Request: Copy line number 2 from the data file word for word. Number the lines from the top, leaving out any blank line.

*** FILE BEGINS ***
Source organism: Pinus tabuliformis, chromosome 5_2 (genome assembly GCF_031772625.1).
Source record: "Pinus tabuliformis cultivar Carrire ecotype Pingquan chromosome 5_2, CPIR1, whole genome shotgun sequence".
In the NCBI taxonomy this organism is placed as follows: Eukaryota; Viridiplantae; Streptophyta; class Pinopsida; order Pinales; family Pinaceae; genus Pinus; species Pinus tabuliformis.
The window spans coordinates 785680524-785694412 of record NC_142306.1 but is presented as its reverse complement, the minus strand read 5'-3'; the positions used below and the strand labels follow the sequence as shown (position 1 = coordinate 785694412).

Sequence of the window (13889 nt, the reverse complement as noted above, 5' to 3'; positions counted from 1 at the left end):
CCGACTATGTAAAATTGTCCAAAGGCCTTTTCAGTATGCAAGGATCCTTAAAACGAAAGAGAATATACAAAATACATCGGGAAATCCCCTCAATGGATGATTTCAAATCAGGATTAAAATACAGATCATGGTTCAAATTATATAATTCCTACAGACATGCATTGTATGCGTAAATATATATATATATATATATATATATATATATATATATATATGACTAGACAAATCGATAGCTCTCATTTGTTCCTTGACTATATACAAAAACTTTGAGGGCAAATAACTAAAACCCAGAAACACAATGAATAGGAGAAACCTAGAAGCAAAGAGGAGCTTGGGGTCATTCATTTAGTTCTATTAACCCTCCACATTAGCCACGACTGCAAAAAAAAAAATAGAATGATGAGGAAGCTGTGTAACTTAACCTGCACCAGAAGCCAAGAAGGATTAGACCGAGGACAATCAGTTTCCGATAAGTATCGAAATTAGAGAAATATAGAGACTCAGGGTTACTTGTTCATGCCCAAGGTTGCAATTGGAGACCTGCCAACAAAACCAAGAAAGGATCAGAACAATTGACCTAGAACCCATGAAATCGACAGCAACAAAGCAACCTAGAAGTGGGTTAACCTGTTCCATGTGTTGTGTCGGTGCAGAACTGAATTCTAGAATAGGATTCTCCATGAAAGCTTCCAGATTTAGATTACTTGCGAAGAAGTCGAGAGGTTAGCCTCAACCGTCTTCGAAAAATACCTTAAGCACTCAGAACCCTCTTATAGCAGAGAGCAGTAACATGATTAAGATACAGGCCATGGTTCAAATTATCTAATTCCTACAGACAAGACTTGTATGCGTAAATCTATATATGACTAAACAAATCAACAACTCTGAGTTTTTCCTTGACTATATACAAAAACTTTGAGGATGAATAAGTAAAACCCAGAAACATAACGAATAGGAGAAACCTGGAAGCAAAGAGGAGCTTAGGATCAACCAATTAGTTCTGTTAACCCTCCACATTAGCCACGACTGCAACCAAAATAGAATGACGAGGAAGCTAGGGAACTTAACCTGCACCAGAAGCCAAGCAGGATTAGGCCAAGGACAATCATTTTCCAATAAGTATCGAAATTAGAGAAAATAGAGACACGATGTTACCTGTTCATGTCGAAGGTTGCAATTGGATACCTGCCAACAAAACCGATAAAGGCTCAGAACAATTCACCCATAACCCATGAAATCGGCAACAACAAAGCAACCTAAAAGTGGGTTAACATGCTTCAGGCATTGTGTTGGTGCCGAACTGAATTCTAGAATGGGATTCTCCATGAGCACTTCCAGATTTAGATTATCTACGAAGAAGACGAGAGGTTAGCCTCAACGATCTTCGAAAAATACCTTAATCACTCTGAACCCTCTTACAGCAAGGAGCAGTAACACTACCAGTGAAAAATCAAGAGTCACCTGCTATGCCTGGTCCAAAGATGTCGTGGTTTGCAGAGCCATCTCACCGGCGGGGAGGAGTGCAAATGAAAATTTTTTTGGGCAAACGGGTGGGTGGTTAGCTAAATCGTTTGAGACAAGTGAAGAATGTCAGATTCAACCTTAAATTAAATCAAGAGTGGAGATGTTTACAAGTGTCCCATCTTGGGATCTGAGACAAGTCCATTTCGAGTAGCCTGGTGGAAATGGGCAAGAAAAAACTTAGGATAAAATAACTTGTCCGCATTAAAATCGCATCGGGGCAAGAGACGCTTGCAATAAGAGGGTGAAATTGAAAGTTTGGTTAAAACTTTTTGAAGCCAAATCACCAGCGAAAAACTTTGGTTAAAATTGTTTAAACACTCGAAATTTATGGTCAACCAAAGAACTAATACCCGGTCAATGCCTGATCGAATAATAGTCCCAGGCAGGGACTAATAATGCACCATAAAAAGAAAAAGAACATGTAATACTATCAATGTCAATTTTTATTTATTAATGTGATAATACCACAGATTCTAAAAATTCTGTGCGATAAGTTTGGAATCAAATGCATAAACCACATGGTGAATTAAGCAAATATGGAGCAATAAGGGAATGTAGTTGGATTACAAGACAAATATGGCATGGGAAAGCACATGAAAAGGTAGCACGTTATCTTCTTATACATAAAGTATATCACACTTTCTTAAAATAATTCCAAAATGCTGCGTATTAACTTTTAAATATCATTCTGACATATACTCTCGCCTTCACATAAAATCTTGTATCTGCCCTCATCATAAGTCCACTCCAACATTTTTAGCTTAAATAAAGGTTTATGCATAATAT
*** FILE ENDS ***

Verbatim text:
Source record: "Pinus tabuliformis cultivar Carrire ecotype Pingquan chromosome 5_2, CPIR1, whole genome shotgun sequence".